The U.S.-Mexican War and
    the Peoples of the Year 2000


Results:

The Rights of All First Languages

 
Overview  

Inputs from Politics  

Inputs from History  

The Future of New/Old Nations  

 
Language is a question of family values -- among other things, of Navajo values, of Haitian values, of Romany values. 

Spanish and English are not all there is to it. Even just between Mexico and the United States, a whole range of languages have been at issue, then and now: 

  • the speech that teachers in Mexico present as "good Spanish" (whatever teachers in Spain might think)
  • the speech that teachers in the U.S. present as "good English" (whatever teachers in England might think)
  • the "original" languages spoken by indigenous people, in many parts of Africa and the Americas.
  • the evolved or hybrid languages spoken by various peoples 
In policy, governments do not face a simple choice between teaching "the" national language and pursuing some neatly-defined "bilingualism."  For one thing, bilingualism can mean several different things: 
  • encouraging the development of a professional and commercial class who can handle more than one language, and who can therefore mediate between societies
  • allowing the public and work-place use of Spanish by people who have migrated into the United States, or of English by those who have migrated into Mexico
  • using a "bilingual" program for easing into the school system those children who enter it speaking an immigrant language
  • using a local indigenous language alongside the "national" language, in a public school, or in a religious school for that matter
  • giving some kind of recognition to the variations on English or Spanish spoken by specific ethnic groups.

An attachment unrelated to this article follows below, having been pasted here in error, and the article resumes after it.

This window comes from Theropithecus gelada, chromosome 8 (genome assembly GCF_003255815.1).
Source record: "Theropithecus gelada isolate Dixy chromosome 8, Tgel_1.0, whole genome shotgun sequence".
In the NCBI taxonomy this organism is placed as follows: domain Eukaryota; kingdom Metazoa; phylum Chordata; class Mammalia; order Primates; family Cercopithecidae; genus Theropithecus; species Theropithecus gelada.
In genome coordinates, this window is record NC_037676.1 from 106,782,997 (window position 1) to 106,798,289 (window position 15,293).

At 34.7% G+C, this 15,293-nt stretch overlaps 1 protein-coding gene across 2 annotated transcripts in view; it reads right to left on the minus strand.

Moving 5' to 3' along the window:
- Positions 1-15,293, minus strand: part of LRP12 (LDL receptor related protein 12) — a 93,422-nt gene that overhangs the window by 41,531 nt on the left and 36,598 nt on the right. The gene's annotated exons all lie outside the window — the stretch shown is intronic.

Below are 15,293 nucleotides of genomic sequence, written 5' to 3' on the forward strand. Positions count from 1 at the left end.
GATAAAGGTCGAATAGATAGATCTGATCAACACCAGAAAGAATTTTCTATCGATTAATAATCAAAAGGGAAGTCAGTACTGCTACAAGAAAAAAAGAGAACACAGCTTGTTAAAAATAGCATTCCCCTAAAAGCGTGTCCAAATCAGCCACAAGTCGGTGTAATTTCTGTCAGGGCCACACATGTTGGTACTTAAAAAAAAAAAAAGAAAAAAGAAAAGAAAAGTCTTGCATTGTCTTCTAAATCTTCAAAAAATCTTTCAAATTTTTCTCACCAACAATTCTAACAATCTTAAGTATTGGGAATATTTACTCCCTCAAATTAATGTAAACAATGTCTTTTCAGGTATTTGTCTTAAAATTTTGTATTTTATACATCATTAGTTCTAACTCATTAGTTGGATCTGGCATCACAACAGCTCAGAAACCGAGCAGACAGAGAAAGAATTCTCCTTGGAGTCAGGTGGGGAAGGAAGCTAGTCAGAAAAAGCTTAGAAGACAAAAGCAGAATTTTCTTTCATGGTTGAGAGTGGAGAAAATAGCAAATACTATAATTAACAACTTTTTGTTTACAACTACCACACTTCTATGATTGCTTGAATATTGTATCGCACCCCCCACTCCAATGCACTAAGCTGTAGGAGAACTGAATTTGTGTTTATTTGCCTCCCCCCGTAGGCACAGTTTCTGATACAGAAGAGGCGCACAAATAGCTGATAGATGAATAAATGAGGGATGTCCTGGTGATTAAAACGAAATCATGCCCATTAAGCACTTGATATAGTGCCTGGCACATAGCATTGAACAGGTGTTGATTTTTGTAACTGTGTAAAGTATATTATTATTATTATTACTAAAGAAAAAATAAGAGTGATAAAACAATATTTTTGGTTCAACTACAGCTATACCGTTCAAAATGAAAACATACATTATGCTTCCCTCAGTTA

"Educated" bilingualism is not controversial.  Working-class bilingualism is.  It raises questions about school budgets, and about whether employers can understand conversations among employees.  It is the question of whether poor parents have the same rights as rich, to transmit their culture to their children.
 
More open, creative options are needed, if governments are to deal sanely with the so-called "bilingual education" problem.  There are also some cautions that may affect any options:
  • The old tendency for children to reject parental languages means that the real endangered species here is diversity, not "English."
  • Over the centuries, the most serious violation of language rights has been the repression of indigenous languages, not the imposition of one European language on another European language.
  • The ideal of language diversity requires both the full richness of traditional language, including its academic forms, and the freedom of language to evolve in "outlaw" directions.
  • On this last point, one of the unnoticed difficulties with official bilingual education programs is that they would reinforce the kinds of lower-middle-class "school" language -- English or Spanish -- that protect neither real tradition nor real creativity.

    Language lives best when it is a property, not of nation-states, but of historical communities.  The most important resource now, for preserving purity and diversity -- that great paradoxical value -- is precisely the kind of transnational community, or nonlocal nationality, that is emerging on the world scene.  The trusteeship that it exercises may be legal when it comes to economic property, but conceptual when it comes to language and culture.



    References:

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